The boards are mounted on a copper-clad board which was inserted in a slot of the aluminum housing (like a "motherboard" holding the transceiver- and the TRX board in place). Three screws soldered (!) to the "motherboard" are used as bolts which hold the Mosquita PCB in place. I didn't remove the black adhesive stuff from the ex-photographic PC board material.

The top view shows the Mosquita board with PA transistor mounted on the rear panel, and the counter mounted at the front side:

The final result looks like this, with red plexiglass in front of the 7-segment display to increase the display contrast in a bright environment (the photograph was taken in the light of a strong halogen lamp):

Mosquita modifications

Again, Miss Mosquita worked right from the start. I made the following modification just for personal taste:

The CW pitch was a bit low (audio center frequency about 400 Hz). Since I prefer 650 Hz for CW, I modified the BFO, TX-mixer a bit, and reduced the audio bandwidth to something about 400 Hz:

  • reduced C11 (series capacitor for crystal in the BFO) from 100 pF by 56 pF, which increased the audio note and removed the "grumbling" low-frequency tones;
  • changed L9 in the TX-mixer from 15 uH to 4.7 uH, because after the BFO-mod described in the previous step, the TX frequency was a bit off frequency (this made RX and TX "transceive" again)
  • increased C7 and C8 in the 4 MHz IF filter from 220 pF to 330 pF to reduce the CW filter bandwidth a tiny bit
  • replaced C45 (100 nF) in the TX-driver stage by 2.2 nF, because the gain of T4 and T5 (TX preamp and driver) was a bit too high for an easy adjust the output power. With 2.2 nF (= -j*10 Ohm) in the emitter, there is less gain, but still enough driving power to reach 5 watts, and the power is a bit easier to adjust with P3 now.
  • replaced R10 (22 kOhm in the audio amplifier) by a series-combination of 1 k + 18 k, with two antiparallel silicon diodes to ground. This reduces loud bursts from strong stations, before the AGC kicks in. 100 nF parallel to the diodes give an additional lowpass to reduce broadband noise from the IF amplifier :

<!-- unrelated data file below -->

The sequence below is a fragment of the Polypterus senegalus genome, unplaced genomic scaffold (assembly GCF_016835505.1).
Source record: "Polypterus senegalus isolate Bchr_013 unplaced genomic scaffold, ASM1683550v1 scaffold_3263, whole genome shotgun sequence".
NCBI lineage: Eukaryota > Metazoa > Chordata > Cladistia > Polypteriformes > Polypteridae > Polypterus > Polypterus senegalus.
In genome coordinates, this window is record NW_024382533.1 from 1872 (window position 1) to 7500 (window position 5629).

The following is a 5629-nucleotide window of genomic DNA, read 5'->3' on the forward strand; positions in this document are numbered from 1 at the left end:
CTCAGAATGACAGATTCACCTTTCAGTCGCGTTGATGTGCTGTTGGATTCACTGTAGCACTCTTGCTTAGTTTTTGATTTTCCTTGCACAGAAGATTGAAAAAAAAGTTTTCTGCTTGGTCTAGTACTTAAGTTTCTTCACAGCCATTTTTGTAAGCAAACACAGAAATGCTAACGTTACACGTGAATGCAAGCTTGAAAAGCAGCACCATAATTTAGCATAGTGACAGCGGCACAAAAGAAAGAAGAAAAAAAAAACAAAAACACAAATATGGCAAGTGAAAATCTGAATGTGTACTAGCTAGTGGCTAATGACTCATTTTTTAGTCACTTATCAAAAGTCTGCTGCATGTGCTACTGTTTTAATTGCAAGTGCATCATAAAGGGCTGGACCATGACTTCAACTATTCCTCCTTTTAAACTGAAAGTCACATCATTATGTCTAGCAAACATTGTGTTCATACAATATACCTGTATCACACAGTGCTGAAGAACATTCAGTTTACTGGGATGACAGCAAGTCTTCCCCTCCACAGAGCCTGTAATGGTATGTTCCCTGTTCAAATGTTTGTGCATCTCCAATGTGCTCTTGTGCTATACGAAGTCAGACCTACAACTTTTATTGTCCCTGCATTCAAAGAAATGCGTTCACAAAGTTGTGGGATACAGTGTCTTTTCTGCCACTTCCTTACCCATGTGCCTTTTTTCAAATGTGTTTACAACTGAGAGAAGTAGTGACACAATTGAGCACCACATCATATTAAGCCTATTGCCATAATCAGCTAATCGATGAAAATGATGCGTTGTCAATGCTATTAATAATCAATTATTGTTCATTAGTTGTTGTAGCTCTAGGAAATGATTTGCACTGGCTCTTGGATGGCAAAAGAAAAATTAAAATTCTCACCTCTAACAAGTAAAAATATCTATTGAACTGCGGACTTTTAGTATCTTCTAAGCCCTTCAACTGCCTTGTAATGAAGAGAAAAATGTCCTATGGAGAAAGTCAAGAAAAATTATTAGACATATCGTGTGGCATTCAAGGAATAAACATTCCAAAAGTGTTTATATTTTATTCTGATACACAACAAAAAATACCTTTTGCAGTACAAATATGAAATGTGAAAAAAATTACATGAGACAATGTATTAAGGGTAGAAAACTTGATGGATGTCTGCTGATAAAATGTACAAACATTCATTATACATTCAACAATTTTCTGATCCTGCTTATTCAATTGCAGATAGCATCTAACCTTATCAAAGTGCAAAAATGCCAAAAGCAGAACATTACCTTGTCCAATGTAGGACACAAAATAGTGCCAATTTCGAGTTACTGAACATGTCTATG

The VFO can be easily tapped for the (LED-) frequency counter between R15 (820 Ohm) and P3 ( 250 Ohm to ground).

Digital frequency readout for Miss Mosquita (DL4YHF counter)

I found the oscillator in the TX mixer running at 3.9990 MHz, so I added this frequency in the table of "preconfigured" offset frequencies in the PIC16F628 firmware (use "counter2.hex", also for the counter kit from QRP project). If your counter is preprogrammed with an IF offset of ZERO, here are the steps how to get it running properly with Miss Mosquita's 3999 kHz TX-mixer:

  • Connect the pushbutton to (DL4YHF-) frequency counter. You only need that button temporarily, so there's no need to install it in the front panel !
  • Turn Miss Mosquita (and the counter) on. If there is no IF offset programmed yet, the counter may show something like "3.0310" (MHz) now.
  • Hold the counter's button pressed until the display shows "Prog", then release it
  • Shortly press the button a few times until the display shows "tAbLE"
  • Now press the button a bit longer, until the selected menu (here: "TABLE") starts flashing. This takes you into a sub-menu where different preconfigured frequency offsets can be recalled.
  • Shortly press the button a few times until the display shows "3.9990". If you miss that entry, you have an older firmware (which doesn't have this "Mosquita-specific" IF offset - see note below on how to use that firmware for Miss Mosquita)
  • Now press the button for a second (until the display flashes "3.9990"). Release the button when the display flashes. After this, the counter asks you if that frequency shall be added ("Add") or subtracted ("Sub"). For Miss Mosquita, the IF offset must be added, so hold the button pressed for a second while the display shows "Add". When "Add" begins to flash, the counter has permanently saved the new offset. Release the button, and you are back in normal operation mode.

If everything went right, the counter shows something like "7.0300" (MHz) now. Bingo.. connect an antenna and listen for QRP stations, or start calling CQ on that frequency ;-)

If your counter is equipped with an old firmware, there may be no entry for "3.9990 MHz" in the preconfigured table of frequency offsets.
In this case, you can enter the offset as described in the firmware documentation for DL4YHF's PIC-based frequency counter (temporarily connect the counter to the oscillator in the TX-mixer, which delivers the 3.9990 (+/-) reference). If the relative link doesn't work, try this absolute link.

Additionally, you can activate the power-saving option in the counter's setup menu (toggle "PSAVE" and "NoPSV" in programming mode). If the power-saving option is enabled, the display will be turned off if the VFO frequency doesn't change by more than a few dozen Hertz within 15 seconds, and turned on as soon as the VFO frequency changes again (=operator turning the VFO knob). During power-saving mode, the display flashes up once every 10 second to show that the transceiver is still on. This mode can save up to 15 mA of battery current. In the author's prototype, the average total DC current during RX for receiver+counter dropped from 45 mA to 32 mA with the power-saving mode.